The Gold

Coteau Books
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Joe is blessed with resolve and with good partners to share the load in his quest for gold. Stinky Riley is a wrangler and bush pilot who is Joe's first mentor in prospecting. Isidore Chartrand is a hunter and trapper who accompanies Joe on his northernmost odyssey, and more than once, saves Joe's life. Joe has to fight to protect his claim, and this conflict sets in motion a moral dilemma that will dog him for the rest of his life.
On the long trail from high adventure and romance to atonement, readers will meet some delightful, complex, and sometimes malicious characters. Carpenter's latest novel is a quest for more than one kind of gold.
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About the author

David Carpenter began writing as a translator and critic, but in the mid-1980s he turned to writing fiction. He is the author of four novels, three collections of short fiction, one book of poems, and three works of literary nonfiction. His most recent books have won more than a dozen literary awards, among which are the Independent Booksellers (NYC) Silver Medal for short fiction (Welcome to Canada), the Saskatchewan Book Awards’ “Book of the Year” (A Hunter’s Confession), the National CODE Award (The Education of Augie Merasty), and the prestigious Kloppenburg Award for Literary Excellence. Carpenter wrote the early drafts of The Gold in a cabin on Little Bear Lake in Northern Saskatchewan.

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Additional Information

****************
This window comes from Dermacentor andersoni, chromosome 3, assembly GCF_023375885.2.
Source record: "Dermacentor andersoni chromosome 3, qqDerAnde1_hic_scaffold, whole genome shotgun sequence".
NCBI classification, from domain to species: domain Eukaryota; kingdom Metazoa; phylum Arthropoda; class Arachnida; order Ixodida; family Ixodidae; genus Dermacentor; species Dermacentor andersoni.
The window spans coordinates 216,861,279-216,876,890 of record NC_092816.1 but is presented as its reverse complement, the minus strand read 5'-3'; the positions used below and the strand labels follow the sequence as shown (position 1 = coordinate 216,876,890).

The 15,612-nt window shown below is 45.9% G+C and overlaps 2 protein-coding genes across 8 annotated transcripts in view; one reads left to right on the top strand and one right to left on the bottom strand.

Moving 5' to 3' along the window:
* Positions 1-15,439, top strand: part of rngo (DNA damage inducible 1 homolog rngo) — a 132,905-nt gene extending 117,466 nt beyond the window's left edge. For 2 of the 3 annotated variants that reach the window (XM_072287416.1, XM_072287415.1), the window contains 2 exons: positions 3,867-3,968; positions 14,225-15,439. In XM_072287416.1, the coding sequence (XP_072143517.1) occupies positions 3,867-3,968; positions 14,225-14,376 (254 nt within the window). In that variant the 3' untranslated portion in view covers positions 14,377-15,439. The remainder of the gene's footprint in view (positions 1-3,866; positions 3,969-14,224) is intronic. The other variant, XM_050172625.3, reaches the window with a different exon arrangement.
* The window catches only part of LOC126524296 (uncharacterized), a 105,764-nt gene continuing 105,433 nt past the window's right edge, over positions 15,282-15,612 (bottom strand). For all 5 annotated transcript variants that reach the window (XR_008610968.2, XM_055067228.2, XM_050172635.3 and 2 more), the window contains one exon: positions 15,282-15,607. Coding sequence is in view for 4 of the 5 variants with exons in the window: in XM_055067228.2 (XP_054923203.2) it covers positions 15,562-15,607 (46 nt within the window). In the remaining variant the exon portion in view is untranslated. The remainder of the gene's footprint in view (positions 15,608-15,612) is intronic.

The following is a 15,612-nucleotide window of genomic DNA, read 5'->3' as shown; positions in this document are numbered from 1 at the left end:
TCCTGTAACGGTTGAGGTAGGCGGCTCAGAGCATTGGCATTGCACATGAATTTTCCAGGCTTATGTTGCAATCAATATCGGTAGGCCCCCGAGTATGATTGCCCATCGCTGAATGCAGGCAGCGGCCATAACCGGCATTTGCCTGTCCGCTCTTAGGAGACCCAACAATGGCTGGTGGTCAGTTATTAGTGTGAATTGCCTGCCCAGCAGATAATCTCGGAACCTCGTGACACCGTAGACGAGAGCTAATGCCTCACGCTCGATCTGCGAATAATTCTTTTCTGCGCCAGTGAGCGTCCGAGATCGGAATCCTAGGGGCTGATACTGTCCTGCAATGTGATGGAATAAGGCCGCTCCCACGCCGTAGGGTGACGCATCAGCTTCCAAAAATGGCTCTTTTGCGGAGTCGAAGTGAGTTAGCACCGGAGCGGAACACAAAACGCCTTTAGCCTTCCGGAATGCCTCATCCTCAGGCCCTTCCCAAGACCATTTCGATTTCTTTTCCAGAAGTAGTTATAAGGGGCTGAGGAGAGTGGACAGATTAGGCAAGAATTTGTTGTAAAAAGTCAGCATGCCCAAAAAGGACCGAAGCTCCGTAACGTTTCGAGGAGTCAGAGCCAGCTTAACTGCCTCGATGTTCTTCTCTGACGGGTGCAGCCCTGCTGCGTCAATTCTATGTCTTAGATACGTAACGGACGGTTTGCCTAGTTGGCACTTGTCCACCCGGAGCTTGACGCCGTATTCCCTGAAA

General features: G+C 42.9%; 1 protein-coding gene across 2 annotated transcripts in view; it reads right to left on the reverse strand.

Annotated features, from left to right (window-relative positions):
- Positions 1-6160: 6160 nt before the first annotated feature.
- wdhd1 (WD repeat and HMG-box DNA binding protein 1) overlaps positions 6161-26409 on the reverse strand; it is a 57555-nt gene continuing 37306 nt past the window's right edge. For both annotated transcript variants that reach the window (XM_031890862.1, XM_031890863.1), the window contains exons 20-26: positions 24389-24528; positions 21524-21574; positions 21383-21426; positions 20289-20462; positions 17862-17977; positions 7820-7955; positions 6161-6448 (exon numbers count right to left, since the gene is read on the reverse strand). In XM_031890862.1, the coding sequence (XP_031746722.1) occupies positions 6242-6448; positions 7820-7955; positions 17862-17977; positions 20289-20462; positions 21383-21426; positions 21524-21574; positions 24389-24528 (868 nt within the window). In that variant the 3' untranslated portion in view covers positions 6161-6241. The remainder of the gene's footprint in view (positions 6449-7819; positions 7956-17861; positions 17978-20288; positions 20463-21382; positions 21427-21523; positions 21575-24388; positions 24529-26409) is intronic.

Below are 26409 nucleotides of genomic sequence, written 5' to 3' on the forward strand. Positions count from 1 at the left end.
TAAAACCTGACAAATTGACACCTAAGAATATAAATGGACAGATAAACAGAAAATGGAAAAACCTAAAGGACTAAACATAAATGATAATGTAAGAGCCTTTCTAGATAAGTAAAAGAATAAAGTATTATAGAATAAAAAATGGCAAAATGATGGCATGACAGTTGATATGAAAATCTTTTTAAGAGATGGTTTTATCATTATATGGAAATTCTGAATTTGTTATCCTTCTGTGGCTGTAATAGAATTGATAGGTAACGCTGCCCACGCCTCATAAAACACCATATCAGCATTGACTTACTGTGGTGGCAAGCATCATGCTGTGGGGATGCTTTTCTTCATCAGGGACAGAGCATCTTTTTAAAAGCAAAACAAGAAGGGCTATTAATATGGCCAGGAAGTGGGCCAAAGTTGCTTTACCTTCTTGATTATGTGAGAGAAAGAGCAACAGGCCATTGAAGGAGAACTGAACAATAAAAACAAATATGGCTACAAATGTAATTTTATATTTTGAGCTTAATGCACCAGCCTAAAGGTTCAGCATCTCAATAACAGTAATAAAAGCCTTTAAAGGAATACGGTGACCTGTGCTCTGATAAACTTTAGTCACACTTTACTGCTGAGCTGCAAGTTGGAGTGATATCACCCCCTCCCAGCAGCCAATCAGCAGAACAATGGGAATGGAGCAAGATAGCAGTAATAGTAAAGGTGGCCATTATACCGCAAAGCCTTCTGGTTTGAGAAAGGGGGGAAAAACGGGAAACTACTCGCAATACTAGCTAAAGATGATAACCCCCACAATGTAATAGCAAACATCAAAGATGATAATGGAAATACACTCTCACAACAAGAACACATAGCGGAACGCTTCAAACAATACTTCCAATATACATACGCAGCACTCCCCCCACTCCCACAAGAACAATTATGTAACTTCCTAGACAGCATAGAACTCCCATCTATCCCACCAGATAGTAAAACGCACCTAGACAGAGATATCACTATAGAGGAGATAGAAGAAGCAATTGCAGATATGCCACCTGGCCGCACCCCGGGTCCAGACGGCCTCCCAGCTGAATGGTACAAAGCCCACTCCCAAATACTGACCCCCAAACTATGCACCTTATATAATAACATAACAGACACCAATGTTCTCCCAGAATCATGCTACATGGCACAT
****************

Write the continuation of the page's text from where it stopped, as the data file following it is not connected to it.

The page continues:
Publisher
Coteau Books
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Published on
Apr 20, 2017
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Pages
368
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ISBN
9781550509113
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Language
English
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Genres
Fiction / Coming of Age
Fiction / Historical
Fiction / Westerns
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Content Protection
This content is DRM protected.
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Available on Android devices
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Lisa Wingate
NEW YORK TIMES BESTSELLER • For readers of Orphan Train and The Nightingale comes a “thought-provoking [and] complex tale about two families, two generations apart . . . based on a notorious true-life scandal.”*

Memphis, 1939. Twelve-year-old Rill Foss and her four younger siblings live a magical life aboard their family’s Mississippi River shantyboat. But when their father must rush their mother to the hospital one stormy night, Rill is left in charge—until strangers arrive in force. Wrenched from all that is familiar and thrown into a Tennessee Children’s Home Society orphanage, the Foss children are assured that they will soon be returned to their parents—but they quickly realize the dark truth. At the mercy of the facility’s cruel director, Rill fights to keep her sisters and brother together in a world of danger and uncertainty.